Several Royal Australian Navy Ships were employed following the Cessation of Hostilities on August 15, 1945. The ceremonies weren’t held until September to allow time for representatives for all major allies to arrive.

    Members of ally countries were invited to witness the ceremonies.

    ‘They picked so many people from each crew, and he and his three buddies that went ― there was an officer, and three of them ― decided they were going to take a camera on board,’ Reyes told Hawaii News Now.

    ‘They chanced it, took the pictures. Took the film out and threw the camera overboard.’

    The ceremonies weren't held until September to allow time for representatives for all major allies to arrive. Pictured is a sword handover on HMAS Kapunda

    The ceremonies weren’t held until September to allow time for representatives for all major allies to arrive. Pictured is a sword handover on HMAS Kapunda

    Dave Reyes first stumbled across the black-and-white 1945 images, showing Japan surrendering to Australia, in a scrapbook when he was seven years old

    Dave Reyes first stumbled across the black-and-white 1945 images, showing Japan surrendering to Australia, in a scrapbook when he was seven years old

    Several Royal Australian Navy Ships were employed following the Cessation of Hostilities on August 15, 1945

    Several Royal Australian Navy Ships were employed following the Cessation of Hostilities on August 15, 1945

    Surrender Ceremony aboard the HMAS Burdekin (Australia) on September 8, 1945 conducted between Major General EJ Milford, General Officer Commanding 7th Australian Division, and Vice Admiral Mitchishi Kamada of Japan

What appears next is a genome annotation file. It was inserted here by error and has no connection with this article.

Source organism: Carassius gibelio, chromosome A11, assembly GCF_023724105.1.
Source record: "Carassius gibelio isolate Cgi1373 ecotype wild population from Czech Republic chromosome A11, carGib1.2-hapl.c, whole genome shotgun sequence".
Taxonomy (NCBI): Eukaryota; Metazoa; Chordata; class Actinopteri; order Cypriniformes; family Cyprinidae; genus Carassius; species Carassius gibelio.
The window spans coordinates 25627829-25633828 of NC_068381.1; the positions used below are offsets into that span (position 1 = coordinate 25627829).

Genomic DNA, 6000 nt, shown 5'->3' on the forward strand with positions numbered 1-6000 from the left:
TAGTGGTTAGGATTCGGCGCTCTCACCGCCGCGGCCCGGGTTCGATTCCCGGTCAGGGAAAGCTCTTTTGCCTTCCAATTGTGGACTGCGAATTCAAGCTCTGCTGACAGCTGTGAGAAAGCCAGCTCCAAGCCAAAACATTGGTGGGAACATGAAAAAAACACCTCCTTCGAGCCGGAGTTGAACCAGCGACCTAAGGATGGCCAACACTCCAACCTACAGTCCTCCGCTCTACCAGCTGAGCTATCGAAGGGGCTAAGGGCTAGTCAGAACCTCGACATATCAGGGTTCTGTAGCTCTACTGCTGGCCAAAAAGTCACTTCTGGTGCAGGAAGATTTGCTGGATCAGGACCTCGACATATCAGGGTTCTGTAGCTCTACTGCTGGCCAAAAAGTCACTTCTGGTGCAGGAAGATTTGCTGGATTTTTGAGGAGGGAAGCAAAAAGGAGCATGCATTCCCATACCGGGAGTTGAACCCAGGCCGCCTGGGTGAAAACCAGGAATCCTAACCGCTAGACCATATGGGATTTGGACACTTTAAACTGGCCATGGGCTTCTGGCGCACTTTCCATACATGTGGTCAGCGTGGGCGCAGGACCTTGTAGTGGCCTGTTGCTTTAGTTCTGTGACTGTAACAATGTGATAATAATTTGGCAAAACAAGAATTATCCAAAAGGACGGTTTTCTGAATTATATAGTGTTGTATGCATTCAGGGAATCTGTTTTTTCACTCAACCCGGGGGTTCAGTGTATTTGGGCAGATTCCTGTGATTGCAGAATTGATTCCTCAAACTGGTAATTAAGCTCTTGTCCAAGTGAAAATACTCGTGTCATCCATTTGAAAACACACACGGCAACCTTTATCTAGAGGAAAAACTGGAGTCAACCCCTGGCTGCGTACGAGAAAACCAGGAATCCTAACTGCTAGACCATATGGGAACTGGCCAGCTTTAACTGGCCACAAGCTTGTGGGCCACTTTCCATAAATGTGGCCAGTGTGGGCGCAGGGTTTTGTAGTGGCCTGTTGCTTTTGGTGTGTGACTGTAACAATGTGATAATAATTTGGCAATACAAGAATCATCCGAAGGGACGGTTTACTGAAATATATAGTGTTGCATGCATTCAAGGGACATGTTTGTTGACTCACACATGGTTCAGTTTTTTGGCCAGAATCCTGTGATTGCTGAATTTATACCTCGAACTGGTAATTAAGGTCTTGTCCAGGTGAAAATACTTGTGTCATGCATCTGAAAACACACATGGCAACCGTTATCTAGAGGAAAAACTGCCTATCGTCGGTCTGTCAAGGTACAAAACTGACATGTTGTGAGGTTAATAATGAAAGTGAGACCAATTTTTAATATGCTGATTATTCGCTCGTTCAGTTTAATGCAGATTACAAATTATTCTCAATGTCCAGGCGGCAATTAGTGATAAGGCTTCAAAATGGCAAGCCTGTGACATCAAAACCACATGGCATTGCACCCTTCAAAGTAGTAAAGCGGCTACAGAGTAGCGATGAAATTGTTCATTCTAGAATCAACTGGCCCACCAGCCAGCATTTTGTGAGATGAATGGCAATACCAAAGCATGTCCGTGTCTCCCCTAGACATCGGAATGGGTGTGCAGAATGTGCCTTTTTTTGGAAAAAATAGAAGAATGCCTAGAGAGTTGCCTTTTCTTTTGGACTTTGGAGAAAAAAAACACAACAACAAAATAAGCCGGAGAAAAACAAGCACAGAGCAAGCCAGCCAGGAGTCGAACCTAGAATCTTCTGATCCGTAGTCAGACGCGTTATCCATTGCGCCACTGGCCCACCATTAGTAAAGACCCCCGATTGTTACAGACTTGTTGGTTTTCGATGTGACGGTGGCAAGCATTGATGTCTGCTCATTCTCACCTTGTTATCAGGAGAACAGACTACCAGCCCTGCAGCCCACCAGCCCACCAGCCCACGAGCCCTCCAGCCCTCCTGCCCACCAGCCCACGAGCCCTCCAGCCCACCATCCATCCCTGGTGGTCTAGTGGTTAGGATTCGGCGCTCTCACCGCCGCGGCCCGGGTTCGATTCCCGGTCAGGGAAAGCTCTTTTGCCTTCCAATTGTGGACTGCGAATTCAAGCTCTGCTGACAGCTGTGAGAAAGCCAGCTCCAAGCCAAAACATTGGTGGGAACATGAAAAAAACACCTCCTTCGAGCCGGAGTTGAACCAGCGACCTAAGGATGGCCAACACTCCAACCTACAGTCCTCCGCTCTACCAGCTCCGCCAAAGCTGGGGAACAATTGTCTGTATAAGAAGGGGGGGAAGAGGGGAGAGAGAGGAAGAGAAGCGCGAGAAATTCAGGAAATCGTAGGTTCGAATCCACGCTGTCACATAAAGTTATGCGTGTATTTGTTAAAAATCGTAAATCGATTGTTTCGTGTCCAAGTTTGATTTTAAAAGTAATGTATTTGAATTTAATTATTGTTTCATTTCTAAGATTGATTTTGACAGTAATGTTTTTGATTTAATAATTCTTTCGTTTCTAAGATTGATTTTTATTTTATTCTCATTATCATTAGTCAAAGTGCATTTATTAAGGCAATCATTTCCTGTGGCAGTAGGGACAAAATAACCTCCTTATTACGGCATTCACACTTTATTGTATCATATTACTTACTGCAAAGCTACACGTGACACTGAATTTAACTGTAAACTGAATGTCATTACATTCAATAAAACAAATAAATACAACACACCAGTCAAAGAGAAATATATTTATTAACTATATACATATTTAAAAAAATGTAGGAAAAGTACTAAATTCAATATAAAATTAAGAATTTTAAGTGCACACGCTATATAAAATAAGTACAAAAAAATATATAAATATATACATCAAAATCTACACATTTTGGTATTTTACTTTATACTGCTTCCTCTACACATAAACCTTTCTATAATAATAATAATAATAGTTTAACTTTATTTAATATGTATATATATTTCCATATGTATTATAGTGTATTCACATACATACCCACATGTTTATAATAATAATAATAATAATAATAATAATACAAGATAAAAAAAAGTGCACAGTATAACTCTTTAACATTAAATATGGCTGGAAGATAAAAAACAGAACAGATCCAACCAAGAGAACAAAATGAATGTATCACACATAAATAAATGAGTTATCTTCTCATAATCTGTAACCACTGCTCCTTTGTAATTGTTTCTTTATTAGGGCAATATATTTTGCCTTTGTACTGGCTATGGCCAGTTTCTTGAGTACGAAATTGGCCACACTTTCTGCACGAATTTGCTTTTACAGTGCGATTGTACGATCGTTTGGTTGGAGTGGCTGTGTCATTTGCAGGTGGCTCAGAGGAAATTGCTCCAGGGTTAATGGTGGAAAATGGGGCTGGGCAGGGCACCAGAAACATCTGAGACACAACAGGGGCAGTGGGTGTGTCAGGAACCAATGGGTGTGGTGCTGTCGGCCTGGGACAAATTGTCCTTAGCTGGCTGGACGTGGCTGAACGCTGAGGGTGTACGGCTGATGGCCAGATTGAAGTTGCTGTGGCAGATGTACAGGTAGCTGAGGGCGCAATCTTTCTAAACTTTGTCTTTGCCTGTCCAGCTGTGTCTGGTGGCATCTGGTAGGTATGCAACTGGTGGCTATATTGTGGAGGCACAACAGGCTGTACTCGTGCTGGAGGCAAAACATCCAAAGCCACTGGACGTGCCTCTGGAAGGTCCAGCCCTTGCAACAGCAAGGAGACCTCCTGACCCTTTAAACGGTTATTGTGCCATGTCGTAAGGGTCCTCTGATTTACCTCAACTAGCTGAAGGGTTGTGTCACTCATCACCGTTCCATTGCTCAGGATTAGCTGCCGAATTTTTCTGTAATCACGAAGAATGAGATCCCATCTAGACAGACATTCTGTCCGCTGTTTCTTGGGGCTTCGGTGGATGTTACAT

Surrender Ceremony aboard the HMAS Burdekin (Australia) on September 8, 1945 conducted between Major General EJ Milford, General Officer Commanding 7th Australian Division, and Vice Admiral Mitchishi Kamada of Japan

    Pictured is the layout for a surrender ceremony

    Pictured is the layout for a surrender ceremony

    The Japanese surrender was signed on board HMAS Kapunda at Kuching after the Surrender Bundaberg participated in the landing of occupation forces and in the evacuation of prisoners of war from that port to Labuan following the end of the hostilities.

    Major General Yamamura signed the instrument of surrender for Japanese forces in East Borneo. The surrender instrument was signed in the presence of Brigadier Eastlick, AIF.

    On return to Australia Bundaberg was paid off.

    Reyes said that there are more pictures as part of the collection as several others took home snaps.

    ‘There’s 12 photos on the roll of film. There were four of them, they each got three pictures,’ he explained to Hawaii News Now.

    His father refused to speak about the war when he got back to California and wed. But Reyes is hoping others with knowledge of the existing snaps come forward to complete the collection.

    ‘That would be great. That would be kinda cool,’ Dave Reyes said.